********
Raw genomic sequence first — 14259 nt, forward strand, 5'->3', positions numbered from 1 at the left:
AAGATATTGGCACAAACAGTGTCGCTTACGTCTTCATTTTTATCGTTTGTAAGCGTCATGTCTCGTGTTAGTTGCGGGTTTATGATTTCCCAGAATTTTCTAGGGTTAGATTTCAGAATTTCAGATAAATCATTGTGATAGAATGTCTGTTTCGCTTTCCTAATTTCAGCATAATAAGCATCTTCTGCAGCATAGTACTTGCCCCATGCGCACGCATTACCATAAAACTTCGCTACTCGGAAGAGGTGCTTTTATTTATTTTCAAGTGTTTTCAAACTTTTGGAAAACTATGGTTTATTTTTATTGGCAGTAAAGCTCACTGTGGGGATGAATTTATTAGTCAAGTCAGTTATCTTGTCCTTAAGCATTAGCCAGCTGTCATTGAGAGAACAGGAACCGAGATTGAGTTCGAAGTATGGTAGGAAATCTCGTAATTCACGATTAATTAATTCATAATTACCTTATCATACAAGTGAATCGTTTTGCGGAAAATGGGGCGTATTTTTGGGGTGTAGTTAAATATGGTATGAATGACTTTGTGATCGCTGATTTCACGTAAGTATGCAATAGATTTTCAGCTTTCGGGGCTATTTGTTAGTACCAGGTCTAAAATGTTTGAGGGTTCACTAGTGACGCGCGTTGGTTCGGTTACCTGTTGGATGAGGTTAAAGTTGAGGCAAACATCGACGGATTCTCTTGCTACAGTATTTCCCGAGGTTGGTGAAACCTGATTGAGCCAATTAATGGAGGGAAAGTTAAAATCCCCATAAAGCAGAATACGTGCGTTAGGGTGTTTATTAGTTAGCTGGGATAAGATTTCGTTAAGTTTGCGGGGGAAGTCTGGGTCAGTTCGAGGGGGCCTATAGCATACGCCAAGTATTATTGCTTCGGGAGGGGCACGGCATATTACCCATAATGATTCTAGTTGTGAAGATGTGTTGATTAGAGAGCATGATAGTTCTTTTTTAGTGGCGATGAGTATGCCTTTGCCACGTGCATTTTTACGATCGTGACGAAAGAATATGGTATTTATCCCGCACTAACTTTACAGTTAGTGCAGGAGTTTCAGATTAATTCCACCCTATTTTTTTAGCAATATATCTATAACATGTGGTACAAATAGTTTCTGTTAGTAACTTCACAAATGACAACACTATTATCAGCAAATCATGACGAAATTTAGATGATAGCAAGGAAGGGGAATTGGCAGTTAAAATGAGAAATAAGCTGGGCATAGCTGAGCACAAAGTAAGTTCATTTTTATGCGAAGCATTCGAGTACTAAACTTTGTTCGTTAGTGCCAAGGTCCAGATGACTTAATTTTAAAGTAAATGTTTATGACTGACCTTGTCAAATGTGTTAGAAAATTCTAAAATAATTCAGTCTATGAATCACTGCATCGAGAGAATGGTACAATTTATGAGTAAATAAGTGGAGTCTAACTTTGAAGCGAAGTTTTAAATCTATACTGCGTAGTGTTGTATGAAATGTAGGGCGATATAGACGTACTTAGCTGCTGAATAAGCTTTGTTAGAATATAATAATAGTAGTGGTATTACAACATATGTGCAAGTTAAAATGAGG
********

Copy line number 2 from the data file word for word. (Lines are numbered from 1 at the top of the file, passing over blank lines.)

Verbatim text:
AAGATATTGGCACAAACAGTGTCGCTTACGTCTTCATTTTTATCGTTTGTAAGCGTCATGTCTCGTGTTAGTTGCGGGTTTATGATTTCCCAGAATTTTCTAGGGTTAGATTTCAGAATTTCAGATAAATCATTGTGATAGAATGTCTGTTTCGCTTTCCTAATTTCAGCATAATAAGCATCTTCTGCAGCATAGTACTTGCCCCATGCGCACGCATTACCATAAAACTTCGCTACTCGGAAGAGGTGCTTTTATTTATTTTCAAGTGTTTTCAAACTTTTGGAAAACTATGGTTTATTTTTATTGGCAGTAAAGCTCACTGTGGGGATGAATTTATTAGTCAAGTCAGTTATCTTGTCCTTAAGCATTAGCCAGCTGTCATTGAGAGAACAGGAACCGAGATTGAGTTCGAAGTATGGTAGGAAATCTCGTAATTCACGATTAATTAATTCATAATTACCTTATCATACAAGTGAATCGTTTTGCGGAAAATGGGGCGTATTTTTGGGGTGTAGTTAAATATGGTATGAATGACTTTGTGATCGCTGATTTCACGTAAGTATGCAATAGATTTTCAGCTTTCGGGGCTATTTGTTAGTACCAGGTCTAAAATGTTTGAGGGTTCACTAGTGACGCGCGTTGGTTCGGTTACCTGTTGGATGAGGTTAAAGTTGAGGCAAACATCGACGGATTCTCTTGCTACAGTATTTCCCGAGGTTGGTGAAACCTGATTGAGCCAATTAATGGAGGGAAAGTTAAAATCCCCATAAAGCAGAATACGTGCGTTAGGGTGTTTATTAGTTAGCTGGGATAAGATTTCGTTAAGTTTGCGGGGGAAGTCTGGGTCAGTTCGAGGGGGCCTATAGCATACGCCAAGTATTATTGCTTCGGGAGGGGCACGGCATATTACCCATAATGATTCTAGTTGTGAAGATGTGTTGATTAGAGAGCATGATAGTTCTTTTTTAGTGGCGATGAGTATGCCTTTGCCACGTGCATTTTTACGATCGTGACGAAAGAATATGGTATTTATCCCGCACTAACTTTACAGTTAGTGCAGGAGTTTCAGATTAATTCCACCCTATTTTTTTAGCAATATATCTATAACATGTGGTACAAATAGTTTCTGTTAGTAACTTCACAAATGACAACACTATTATCAGCAAATCATGACGAAATTTAGATGATAGCAAGGAAGGGGAATTGGCAGTTAAAATGAGAAATAAGCTGGGCATAGCTGAGCACAAAGTAAGTTCATTTTTATGCGAAGCATTCGAGTACTAAACTTTGTTCGTTAGTGCCAAGGTCCAGATGACTTAATTTTAAAGTAAATGTTTATGACTGACCTTGTCAAATGTGTTAGAAAATTCTAAAATAATTCAGTCTATGAATCACTGCATCGAGAGAATGGTACAATTTATGAGTAAATAAGTGGAGTCTAACTTTGAAGCGAAGTTTTAAATCTATACTGCGTAGTGTTGTATGAAATGTAGGGCGATATAGACGTACTTAGCTGCTGAATAAGCTTTGTTAGAATATAATAATAGTAGTGGTATTACAACATATGTGCAAGTTAAAATGAGG